The supply of new rapid test kits would mean the government’s plan to use them, particularly in red zones as well as in low prevalence areas to track trends, will be back on track after an initial lot of Chinese kits failed to function properly. The kits have been embroiled in controversy with ICMR finding them to be unreliable, as they gave a wide variation in results.
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As partial movement starts within states and economic activities reboot outside containment zones, the government believes cases might rise, requiring preparedness in terms of laboratory capacity to diagnose those infected with coronavirus.
A total of 10,46,450 samples were tested through RT-PCR till 9am on Sunday, while the number of confirmed Covid-19 cases was 39,980. Enhanced testing will be required for increased surveillance and to rule out wider spread. “We will continue to use rapid antibody tests for surveillance and epidemiological purposes. We have validated around eight to nine companies and orders have been placed with two of them. There is also a South Korean firm manufacturing these kits in Manesar. We are also exploring other sources to buy these antibody kits,” a senior official said.
The government expects to receive over 10 lakh RT-PCR kits from both local and foreign manufacturers, whereas delivery of a similar number of rapid antibody kits from indigenous manufacturers — and an additional 3 lakh from a South Korean firm — are expected by next week, the official said.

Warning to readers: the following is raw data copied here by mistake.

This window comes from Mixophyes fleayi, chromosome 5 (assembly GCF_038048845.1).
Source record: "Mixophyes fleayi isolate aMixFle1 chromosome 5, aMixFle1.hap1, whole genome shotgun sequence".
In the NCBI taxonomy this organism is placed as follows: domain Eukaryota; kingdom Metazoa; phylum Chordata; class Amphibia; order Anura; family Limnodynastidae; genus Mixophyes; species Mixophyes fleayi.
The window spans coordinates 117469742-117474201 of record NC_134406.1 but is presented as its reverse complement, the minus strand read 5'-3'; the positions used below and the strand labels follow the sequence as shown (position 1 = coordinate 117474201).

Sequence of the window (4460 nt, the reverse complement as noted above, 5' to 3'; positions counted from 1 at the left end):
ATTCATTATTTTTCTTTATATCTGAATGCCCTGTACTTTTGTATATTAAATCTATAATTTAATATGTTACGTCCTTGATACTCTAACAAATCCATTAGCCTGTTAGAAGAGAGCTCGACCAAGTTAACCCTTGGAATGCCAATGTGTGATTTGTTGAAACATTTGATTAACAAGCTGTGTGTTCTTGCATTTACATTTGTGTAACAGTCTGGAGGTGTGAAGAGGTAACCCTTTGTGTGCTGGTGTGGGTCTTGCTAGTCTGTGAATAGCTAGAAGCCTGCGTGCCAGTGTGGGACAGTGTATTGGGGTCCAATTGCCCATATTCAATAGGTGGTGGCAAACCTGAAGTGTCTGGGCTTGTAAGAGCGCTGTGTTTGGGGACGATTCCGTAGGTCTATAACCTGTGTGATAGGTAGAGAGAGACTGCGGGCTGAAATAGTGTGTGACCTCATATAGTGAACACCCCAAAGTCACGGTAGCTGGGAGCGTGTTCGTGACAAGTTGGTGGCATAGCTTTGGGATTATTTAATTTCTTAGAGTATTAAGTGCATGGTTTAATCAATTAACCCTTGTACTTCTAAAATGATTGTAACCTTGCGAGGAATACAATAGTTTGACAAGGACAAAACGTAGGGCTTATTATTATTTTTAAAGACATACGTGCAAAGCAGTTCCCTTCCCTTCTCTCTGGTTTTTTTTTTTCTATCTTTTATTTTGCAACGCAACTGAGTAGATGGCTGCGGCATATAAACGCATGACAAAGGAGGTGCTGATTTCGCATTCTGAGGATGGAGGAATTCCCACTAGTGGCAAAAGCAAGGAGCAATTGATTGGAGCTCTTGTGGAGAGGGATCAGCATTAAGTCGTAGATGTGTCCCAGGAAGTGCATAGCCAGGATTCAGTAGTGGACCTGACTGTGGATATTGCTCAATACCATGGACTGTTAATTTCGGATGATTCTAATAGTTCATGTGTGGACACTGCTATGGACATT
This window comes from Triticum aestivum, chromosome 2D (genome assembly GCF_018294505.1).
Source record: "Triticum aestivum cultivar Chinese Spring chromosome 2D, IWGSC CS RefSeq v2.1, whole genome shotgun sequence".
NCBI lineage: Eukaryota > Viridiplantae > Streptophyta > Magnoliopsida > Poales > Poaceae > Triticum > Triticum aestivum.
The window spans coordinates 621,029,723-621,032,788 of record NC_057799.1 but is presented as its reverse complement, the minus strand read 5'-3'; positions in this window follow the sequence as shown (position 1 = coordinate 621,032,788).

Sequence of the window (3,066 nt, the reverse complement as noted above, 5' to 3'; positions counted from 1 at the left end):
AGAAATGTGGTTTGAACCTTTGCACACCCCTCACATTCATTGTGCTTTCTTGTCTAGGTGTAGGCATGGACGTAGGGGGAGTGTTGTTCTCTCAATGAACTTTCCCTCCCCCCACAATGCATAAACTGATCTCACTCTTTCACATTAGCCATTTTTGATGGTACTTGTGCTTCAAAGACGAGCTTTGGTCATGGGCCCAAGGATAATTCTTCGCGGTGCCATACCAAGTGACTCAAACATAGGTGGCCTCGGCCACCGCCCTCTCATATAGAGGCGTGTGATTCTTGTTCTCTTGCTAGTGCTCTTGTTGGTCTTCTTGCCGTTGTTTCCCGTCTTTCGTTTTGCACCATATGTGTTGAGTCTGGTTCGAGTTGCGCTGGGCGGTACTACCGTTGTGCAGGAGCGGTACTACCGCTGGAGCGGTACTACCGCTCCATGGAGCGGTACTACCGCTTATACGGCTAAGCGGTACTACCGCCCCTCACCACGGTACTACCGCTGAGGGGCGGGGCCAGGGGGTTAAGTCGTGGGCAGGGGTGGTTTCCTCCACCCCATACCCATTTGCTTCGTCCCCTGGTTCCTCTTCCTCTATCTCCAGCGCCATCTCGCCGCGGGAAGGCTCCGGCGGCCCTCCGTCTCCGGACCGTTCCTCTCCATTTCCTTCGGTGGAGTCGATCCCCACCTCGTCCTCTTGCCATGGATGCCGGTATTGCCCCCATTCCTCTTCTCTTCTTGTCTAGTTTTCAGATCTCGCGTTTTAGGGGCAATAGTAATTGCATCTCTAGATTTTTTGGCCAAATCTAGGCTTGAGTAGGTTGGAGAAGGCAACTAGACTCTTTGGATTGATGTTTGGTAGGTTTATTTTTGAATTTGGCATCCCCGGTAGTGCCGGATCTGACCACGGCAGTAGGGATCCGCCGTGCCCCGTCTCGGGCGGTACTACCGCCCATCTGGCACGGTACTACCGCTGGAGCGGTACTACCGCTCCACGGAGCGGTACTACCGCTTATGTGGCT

“Testing will be scaled up further. We are making efforts to increase the capacity footprint so that we are prepared to do one lakh of RT-PCR and one lakh of rapid antibody per day by May 31 and ramp it up further to half a million in another four to six weeks,” another senior official said.
At present, an average of 75,000 RT-PCR tests is conducted in a day. However, rapid antibody tests have almost come to a standstill after kits from two Chinese company failed validation tests.
Though some experts feel India is not doing adequate number of tests and several cases may remain undetected, the government and the ICMR have maintained that testing has to be driven by a protocol based on symptoms. The lack of any significant change in the positivity rate despite higher testing indicates the strategy is on the right track.